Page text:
If we spent anything extra we both felt guilty. We lived in a modest ranch house that we had been in for almost five years, and were busting out of the seams, and knew we needed more room. As we started to do our research into the plethora of adoption outlets, we learned a lot about the cost; one thing we learned was that any money invested into home studies, etc. is lost if you move at any point during the process. So hypothetically, if we invested $10,000 and then decided it would behoove us to live in a bigger, “family” home, we could stand to lose all of that money and have to start over from square one. That led to a major life call, one that I was excited and nervous about at the same time…buying a bigger house.

Despite the fact that we knew it was the smart decision in the long run: get the family house and then the family, we were nervous about how that order of events would go over with people. In all actuality, we were nervous about how it would go over with us, I mean, we REALLY wanted the family, so how could we justify spending the money on the house before the child? I guess it shouldn’t matter; it’s our money, but it all goes back to what I said at the beginning: guilt and failure.

For a while, we thought every spare dime we had, needed to go to an adoption fund. We are at the point in our lives (early 30s) where if we want something, we can go out and buy it. We don’t Christmas presents or birthday presents anymore. We asked our families to just donate money to an adoption fund that we set up separately from our regular checking or savings. It pained us to think that our family or friends, thought the money they gave us was spent on something else. It wasn’t. I feel like the world is silently judging my choices and it eats away at me. I know it’s all in my head. I know we have the support of our friends and family, but each day we get older, and the thing we want most gets a little further out of reach.

Support is key in this type of event. There have been situations where unknowingly, or not meaningfully, people have insinuated we’re selfish for taking a trip or buying something expensive. What people don’t realize is we work with a financial planner constantly to see what our best options are to make sure we save money and live life.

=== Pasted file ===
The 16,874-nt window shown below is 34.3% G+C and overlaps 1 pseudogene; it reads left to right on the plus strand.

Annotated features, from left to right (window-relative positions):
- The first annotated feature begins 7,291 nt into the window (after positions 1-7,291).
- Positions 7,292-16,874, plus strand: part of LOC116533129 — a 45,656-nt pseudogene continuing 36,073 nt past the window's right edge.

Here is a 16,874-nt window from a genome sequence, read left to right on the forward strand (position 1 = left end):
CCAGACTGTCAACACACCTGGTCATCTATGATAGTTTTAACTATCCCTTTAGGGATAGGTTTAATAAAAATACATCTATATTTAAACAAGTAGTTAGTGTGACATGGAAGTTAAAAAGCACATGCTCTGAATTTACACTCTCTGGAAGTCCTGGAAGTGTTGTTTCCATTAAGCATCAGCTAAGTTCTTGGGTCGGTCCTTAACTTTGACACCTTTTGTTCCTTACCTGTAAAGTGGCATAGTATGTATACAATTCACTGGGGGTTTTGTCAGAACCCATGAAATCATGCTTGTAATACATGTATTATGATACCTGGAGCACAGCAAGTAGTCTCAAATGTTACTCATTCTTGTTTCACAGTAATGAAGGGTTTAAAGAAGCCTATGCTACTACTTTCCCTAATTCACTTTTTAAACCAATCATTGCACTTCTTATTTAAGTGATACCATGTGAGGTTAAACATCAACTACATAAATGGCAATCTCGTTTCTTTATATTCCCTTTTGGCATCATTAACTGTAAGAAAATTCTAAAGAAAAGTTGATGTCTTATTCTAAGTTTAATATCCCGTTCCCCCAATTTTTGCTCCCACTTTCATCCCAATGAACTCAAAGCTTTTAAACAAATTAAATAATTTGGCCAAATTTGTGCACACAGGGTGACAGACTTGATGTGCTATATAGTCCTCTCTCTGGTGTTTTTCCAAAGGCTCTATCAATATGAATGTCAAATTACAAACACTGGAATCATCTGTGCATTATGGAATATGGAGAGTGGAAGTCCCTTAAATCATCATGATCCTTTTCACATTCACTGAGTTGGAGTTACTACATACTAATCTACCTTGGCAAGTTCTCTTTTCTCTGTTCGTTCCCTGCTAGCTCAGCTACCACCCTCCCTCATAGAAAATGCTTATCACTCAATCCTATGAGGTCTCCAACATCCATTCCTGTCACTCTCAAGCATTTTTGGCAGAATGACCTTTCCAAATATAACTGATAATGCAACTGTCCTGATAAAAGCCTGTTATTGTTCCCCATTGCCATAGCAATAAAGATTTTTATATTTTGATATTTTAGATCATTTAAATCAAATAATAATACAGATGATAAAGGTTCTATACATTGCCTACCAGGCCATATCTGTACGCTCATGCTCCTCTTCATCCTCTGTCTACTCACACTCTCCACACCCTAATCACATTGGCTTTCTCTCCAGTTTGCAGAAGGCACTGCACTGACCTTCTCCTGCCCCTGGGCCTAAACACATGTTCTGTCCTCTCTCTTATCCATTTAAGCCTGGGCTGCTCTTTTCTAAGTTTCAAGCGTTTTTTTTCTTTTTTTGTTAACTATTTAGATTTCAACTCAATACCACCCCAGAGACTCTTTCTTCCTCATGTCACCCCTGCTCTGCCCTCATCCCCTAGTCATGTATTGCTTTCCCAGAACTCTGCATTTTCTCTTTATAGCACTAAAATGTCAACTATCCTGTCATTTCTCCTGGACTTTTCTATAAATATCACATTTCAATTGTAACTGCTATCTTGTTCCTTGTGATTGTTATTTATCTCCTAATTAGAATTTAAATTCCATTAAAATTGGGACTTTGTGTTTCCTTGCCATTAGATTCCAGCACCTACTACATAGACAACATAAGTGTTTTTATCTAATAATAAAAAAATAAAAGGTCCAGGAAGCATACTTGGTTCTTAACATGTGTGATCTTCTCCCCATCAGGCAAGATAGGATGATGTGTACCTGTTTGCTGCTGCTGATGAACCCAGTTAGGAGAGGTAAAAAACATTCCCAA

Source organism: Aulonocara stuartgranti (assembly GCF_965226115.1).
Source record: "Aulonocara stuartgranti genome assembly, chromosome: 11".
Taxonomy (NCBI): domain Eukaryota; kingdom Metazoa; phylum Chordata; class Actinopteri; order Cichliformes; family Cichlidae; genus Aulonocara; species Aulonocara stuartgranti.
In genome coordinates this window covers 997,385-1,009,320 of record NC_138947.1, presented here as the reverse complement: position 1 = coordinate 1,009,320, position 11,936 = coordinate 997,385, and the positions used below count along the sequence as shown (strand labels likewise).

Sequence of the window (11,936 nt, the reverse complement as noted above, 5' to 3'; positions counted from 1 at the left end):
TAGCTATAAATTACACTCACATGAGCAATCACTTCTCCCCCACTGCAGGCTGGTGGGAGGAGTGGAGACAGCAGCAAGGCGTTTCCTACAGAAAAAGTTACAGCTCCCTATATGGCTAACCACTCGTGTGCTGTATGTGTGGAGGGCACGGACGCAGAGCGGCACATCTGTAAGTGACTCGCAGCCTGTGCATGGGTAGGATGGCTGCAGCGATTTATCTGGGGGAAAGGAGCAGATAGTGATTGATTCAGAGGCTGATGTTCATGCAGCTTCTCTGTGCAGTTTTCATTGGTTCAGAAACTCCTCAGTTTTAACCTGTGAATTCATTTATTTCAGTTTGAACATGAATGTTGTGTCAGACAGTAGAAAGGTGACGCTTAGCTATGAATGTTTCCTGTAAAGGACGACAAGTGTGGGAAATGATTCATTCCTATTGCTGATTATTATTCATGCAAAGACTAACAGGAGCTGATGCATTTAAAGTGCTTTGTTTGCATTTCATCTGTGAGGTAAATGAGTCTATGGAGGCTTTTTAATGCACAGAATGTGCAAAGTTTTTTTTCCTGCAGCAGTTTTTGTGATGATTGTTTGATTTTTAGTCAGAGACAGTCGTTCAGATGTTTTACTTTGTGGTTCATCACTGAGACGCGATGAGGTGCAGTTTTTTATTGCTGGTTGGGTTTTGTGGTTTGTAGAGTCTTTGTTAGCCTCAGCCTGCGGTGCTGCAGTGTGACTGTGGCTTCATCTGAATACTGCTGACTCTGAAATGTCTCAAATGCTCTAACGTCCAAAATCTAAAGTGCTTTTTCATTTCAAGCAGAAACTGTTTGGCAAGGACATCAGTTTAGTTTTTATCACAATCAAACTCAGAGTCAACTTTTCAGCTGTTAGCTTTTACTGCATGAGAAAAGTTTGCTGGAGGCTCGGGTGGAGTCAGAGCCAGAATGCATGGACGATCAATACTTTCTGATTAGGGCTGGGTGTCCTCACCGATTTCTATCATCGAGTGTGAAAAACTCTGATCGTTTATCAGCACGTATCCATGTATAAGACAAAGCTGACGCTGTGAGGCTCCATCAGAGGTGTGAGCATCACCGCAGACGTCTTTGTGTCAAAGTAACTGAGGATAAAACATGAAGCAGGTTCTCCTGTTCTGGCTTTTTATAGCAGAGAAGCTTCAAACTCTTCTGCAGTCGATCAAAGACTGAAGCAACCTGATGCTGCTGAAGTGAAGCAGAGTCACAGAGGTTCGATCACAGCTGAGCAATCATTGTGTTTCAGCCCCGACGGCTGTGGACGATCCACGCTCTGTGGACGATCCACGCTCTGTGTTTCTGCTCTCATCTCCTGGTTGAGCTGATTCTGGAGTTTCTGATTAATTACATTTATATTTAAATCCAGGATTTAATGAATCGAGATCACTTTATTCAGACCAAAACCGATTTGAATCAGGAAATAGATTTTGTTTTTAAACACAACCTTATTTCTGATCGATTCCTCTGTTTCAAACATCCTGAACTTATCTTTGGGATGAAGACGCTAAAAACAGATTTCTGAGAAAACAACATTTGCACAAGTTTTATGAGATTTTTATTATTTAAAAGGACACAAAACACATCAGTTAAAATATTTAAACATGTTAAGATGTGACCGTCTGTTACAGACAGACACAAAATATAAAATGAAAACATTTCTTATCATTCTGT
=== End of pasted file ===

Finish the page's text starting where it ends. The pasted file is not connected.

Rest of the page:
I guess what it all comes down to is this: please be understanding that every couple who wants to adopt, does so with the passion of a thousand burning suns in their hearts, but we all get to a point where, if that’s all we focused on, we would fall apart in the most gut-wrenching sense of the word. We do all we can to keep our sanity while we endure failed fertility treatments, pregnant friends and family, and the ungodly cost of saving.

And there is always something new around the corner to keep you on your toes. For Steffan and I, the house we bought came smack dab with a beautiful swing set, complete with two slides, a climbing wall, sand box, and two swings. It stares at me while I do the dishes or play with my dogs. We’ve talked about selling it and getting rid of the constant reminder that who knows how far out of reach this dream of ours is, but then again, maybe having it will be a motivating factor to work harder than ever to get what we want.


Alone on an island

It has been days since my last post. Truth is I have been struggling both emotionally and mentally. We started this blog to bring awareness to everyone about what it’s like to go through infertility so people know how to handle it better. What I didn’t realize is all the emotions it would bring back up talking about our journey. For those of you that didn’t know this we have been on this journey for what is going on four years now. The passages that we have written about thus far happened years ago. So you can imagine after a few years have passed and blocking out some details its hard to revisit things you so desperately wanted to forget or for them to go away but they never truly do. This entry in the blog is different this entry is about now….